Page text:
The Alaska Support Industry Alliance held their annual dinner Thursday evening at the Captain Cook Hotel. The organization’s executive director, Rebecca Logan, had to be pleased with the turnout. About 500 people showed. Gov. Sean Parnell was joined at the head table by Sen. Lisa Murkowski and Rep. Don Young. Senate candidate Dan Sullivan, who has been endorsed by the organization, stopped by briefly before the dinner started and then headed to his own campaign event across town.
At the first gubernatorial debate of the general election, Bill Walker declined to say who he was supporting for the U. S. Senate by saying that, “the only sign in my yard is a Walker – Mallott sign.” On Thursday evening at John Oney’s residence on Campbell Lake, Walker’s former running mate, Craig Fleener, appears less circumspect. Fleener attended a Dan Sullivan for Senate fundraiser. Lt. Gov. Mead Treadwell introduced Sullivan, even though he was confused why he was doing so. “I’m not sure why this guy needs an introduction after some 2500 television ads,” he said. Everyone chuckled politely. They actually laughed when someone else piped in: “Since yesterday.” Others spotted: Sen. Lesil McGuire; Joe and Tyra Chandler; Curtis Thayer; Republican Party Chair Peter Goldberg; Amy Saltzman; Tom and Terri Gimple; Dawn Kelly; David and Patti McGuire; Bob Bell; and Dr. Michael McNamara.
Think community council meetings are boring affairs where do-good citizens with too much time on their hands talk about swing-sets and sidewalk cracks? Well, Katie didn’t bar the door at the last Abbott Loop Community Council meeting, when Democrats in the area showed up in mass to demand change! And change (!) they got. Al Tamagni, who was Abbot Loop’s community council chair for about 25 years, one of the longest serving in the state, is now no longer chair after that meeting. Disco Ray Metcalfe, who has been trying to get back into public office for 20 years or so, is now the new chair. Lynda Zaugg, who has had her fair share of public office runs, has finally won one. She’s the the vice chair. Stay tuned for more drama from the Abbot Loop Community Council.
Did Lt. Gov. Mead Treadwell sell his campaign signs to gubernatorial candidate Bill Walker? That’s the rumor anyway, which got people wondering who Treadwell was going to be supporting for governor. But those whispers should be put to rest now it’s public that Treadwell is going to host a fundraiser for Parnell on Oct. 13. Get details for this and other fundraisers here.
A book signing you won’t want to miss: Rob Cary, defense attorney for Ted Stevens and author of “Not Guilty: The Unlawful Prosecution of U.S. Senator Ted Stevens” will be at the Alaska Aviation Museum on October 9, 5:30 – 7:30 pm for a reception and book signing.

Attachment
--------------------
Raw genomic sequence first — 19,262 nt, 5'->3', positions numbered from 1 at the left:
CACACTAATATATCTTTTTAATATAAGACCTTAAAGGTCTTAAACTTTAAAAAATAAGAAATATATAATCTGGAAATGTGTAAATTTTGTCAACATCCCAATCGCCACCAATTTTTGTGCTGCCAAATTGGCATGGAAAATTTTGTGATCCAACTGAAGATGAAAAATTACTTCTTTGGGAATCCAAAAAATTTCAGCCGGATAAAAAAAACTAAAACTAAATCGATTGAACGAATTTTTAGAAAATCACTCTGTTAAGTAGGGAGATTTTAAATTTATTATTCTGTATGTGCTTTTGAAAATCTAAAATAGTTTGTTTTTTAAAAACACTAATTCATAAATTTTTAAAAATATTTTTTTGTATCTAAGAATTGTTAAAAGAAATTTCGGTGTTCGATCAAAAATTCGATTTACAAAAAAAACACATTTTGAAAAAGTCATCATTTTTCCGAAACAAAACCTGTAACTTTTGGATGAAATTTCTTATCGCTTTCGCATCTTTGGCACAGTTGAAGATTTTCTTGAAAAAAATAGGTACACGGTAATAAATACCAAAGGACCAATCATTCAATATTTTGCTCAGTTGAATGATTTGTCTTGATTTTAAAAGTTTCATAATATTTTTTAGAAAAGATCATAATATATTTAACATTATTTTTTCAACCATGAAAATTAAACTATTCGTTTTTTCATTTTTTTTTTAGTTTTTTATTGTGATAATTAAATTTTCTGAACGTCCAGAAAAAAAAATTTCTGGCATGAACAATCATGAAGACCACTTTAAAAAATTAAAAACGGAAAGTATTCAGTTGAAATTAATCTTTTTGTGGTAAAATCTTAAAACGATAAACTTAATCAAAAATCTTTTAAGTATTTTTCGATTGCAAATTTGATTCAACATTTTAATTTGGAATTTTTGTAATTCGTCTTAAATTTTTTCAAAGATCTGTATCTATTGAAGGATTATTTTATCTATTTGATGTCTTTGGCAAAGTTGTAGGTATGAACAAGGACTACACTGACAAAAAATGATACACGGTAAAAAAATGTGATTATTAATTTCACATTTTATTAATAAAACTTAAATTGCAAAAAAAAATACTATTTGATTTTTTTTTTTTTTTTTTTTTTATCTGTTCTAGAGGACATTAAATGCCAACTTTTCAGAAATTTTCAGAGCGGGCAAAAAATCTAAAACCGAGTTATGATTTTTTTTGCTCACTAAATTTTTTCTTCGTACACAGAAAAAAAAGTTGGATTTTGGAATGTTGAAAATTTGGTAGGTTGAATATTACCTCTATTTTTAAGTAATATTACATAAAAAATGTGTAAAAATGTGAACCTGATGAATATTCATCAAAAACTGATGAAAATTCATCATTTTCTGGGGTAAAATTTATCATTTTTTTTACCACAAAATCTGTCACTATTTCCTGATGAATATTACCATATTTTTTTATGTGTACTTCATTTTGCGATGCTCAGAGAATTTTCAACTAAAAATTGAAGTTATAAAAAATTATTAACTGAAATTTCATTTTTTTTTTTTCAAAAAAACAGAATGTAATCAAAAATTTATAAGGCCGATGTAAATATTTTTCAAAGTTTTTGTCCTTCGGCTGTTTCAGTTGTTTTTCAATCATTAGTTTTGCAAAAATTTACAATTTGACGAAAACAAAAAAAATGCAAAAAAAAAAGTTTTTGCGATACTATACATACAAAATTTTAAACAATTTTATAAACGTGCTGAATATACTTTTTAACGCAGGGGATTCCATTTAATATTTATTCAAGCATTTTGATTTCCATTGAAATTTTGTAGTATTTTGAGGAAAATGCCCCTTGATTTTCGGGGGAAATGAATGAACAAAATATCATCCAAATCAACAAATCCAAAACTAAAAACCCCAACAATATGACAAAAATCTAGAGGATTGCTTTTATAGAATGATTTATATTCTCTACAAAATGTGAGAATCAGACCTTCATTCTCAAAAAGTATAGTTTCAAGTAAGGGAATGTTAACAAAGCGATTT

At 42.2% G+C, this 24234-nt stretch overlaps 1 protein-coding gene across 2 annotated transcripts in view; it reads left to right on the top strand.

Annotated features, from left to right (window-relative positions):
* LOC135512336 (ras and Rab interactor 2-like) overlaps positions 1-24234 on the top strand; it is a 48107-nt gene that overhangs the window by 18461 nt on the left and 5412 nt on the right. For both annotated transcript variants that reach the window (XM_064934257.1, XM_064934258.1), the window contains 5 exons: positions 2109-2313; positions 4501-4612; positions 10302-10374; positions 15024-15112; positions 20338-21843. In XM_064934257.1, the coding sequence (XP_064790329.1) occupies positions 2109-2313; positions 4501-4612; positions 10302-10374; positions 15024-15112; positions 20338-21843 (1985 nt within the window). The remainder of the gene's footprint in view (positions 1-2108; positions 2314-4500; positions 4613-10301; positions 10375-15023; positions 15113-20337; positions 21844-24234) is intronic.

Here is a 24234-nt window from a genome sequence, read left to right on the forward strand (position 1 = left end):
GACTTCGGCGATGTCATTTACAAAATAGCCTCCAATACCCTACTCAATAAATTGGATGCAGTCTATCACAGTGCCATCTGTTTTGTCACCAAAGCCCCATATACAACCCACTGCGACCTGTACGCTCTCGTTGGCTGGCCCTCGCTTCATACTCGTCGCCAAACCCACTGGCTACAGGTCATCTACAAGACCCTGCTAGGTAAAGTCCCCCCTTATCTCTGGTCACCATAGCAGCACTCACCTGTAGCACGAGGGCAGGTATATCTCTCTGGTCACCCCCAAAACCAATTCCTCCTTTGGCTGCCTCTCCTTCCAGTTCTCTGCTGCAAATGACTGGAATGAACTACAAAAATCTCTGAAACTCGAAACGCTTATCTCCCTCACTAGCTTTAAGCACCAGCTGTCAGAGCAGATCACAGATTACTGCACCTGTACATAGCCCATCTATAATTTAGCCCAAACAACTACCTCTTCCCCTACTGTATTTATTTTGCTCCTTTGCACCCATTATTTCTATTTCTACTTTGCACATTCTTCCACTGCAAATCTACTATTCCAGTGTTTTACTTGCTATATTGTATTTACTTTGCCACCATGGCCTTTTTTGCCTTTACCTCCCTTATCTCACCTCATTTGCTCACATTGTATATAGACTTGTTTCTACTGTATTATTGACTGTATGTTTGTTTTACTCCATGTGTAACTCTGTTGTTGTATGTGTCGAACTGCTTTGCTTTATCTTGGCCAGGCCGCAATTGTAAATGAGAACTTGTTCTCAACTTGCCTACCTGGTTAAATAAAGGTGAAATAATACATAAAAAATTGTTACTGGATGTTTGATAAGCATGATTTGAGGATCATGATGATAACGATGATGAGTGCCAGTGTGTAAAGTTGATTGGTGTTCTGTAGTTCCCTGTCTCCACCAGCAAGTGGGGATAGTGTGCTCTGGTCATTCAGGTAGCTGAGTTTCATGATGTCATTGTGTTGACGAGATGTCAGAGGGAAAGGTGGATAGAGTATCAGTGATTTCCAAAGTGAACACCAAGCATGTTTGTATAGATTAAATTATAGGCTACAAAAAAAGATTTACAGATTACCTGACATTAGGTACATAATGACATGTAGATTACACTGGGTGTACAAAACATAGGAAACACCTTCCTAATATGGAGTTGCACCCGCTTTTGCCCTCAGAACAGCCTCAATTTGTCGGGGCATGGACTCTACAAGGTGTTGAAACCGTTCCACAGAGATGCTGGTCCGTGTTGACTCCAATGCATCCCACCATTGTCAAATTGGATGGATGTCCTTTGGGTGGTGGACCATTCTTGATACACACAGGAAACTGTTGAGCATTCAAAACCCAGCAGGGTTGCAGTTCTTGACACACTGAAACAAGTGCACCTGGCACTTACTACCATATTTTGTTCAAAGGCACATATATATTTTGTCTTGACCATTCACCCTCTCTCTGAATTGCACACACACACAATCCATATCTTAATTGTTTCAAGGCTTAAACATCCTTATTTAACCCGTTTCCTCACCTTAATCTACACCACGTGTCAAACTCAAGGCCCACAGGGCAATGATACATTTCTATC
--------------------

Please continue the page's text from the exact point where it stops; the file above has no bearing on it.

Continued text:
People who pay a whole lot more attention to city politics than I do are telling me that Eric Croft now has his sights set on an Assembly seat in the upcoming April municipal election.
The new Special Olympics Training Center in East Anchorage was rockin’ to the country music of the Ken Peltier Band at the Friday evening fundraiser for Special Olympics. The country western themed party underwritten by GCI (plus a check for $25,000) and catered by the Marx Brothers Cafe, drew several hundred attendees including a couple of politicians: mayoral hopeful Dan Coffey, wore his cowboy hat, boots, vest and bollo tie and said, “Howdy partner,’ repeatedly. He looked startlingly like Woody from Toy Story. Sen. Lesil McGuire looked like she just stepped off a Nashville stage, and Rep. Charisse Millett wore boots that were kind-of-sort-of countryish. GCI VP Paul Landes was honored for his years of service and chairing the organization’s board of directors. A few other familiar faces spotted: Justin Johnson; Greg Chappados; Kevin Sheridan; Jim Balamaci; Stephanie Haydn; Tim Fitzgerald; Jennifer Thompson; Troy Jarvis; Kurt Gibson; and, Tina Pidgeon.
September 30 was the closing deadline for the Q3 Federal Election Commission reports. Word is that at least one or more reports when released will represent the largest quarterly political cash haul in the state’s history. Reports are due no later than October 15. Stay tuned.
Half of Talkeetna was at the Senior Center on Saturday night for the Upper Susitna NRA event. Lots of great raffle prizes like rifles, pistols, shotguns and more rifles. And of course a few folks with political ambition showed, including Rep. Don Young, Sen. Mike Dunleavy and Rep. Wes Keller. Word is that Don Young won a trap. Judging from the way Young has been acting lately, had Forrest Dunbar showed, his arm might still be stuck in it.
Speaking of Dunleavy: Here’s how someone who’s 6’7″ fits in a voting booth:
Speaking of Young: Who, exactly, did he kill? That’s a question he’s likely to get soon from some reporter in response to a story about Young telling opponent Forrest Dunbar backstage pre-debate that the last person who put his hand on his arm, as Dunbar was doing, “ended up on the ground dead.” Dunbar’s pretty quick, still it was likely nothing if not startling. However, had he been thinking, the perfect response would have been for Dunbar to put his thumbs in his ears, wiggle his fingers, and stick out his tongue, much like this:
Happy birthday to former AG Bruce Botelho and the AFL-CIO’s Joelle Hall.
Contact Amanda Coyne at firstname.lastname@example.org